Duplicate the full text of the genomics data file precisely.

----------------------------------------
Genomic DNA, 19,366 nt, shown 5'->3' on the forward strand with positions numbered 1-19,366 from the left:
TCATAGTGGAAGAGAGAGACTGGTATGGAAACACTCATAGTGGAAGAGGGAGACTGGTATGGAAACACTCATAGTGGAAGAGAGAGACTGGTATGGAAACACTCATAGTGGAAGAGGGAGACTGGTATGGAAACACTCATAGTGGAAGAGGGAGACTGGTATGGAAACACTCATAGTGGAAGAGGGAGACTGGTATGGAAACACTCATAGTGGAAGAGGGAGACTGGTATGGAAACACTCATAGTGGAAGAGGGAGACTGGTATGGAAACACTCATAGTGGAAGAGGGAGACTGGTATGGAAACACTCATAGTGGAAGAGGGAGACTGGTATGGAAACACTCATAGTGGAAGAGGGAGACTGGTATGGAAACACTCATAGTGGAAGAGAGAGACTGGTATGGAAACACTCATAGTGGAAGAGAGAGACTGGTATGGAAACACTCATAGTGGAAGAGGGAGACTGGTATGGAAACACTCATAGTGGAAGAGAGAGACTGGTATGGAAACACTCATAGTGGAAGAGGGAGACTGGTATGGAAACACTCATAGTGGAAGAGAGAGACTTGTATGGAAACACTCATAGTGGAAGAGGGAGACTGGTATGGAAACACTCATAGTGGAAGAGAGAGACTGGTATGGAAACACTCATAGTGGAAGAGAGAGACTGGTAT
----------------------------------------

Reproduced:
Genomic DNA, 19,366 nt, shown 5'->3' on the forward strand with positions numbered 1-19,366 from the left:
TCATAGTGGAAGAGAGAGACTGGTATGGAAACACTCATAGTGGAAGAGGGAGACTGGTATGGAAACACTCATAGTGGAAGAGAGAGACTGGTATGGAAACACTCATAGTGGAAGAGGGAGACTGGTATGGAAACACTCATAGTGGAAGAGGGAGACTGGTATGGAAACACTCATAGTGGAAGAGGGAGACTGGTATGGAAACACTCATAGTGGAAGAGGGAGACTGGTATGGAAACACTCATAGTGGAAGAGGGAGACTGGTATGGAAACACTCATAGTGGAAGAGGGAGACTGGTATGGAAACACTCATAGTGGAAGAGGGAGACTGGTATGGAAACACTCATAGTGGAAGAGGGAGACTGGTATGGAAACACTCATAGTGGAAGAGAGAGACTGGTATGGAAACACTCATAGTGGAAGAGAGAGACTGGTATGGAAACACTCATAGTGGAAGAGGGAGACTGGTATGGAAACACTCATAGTGGAAGAGAGAGACTGGTATGGAAACACTCATAGTGGAAGAGGGAGACTGGTATGGAAACACTCATAGTGGAAGAGAGAGACTTGTATGGAAACACTCATAGTGGAAGAGGGAGACTGGTATGGAAACACTCATAGTGGAAGAGAGAGACTGGTATGGAAACACTCATAGTGGAAGAGAGAGACTGGTAT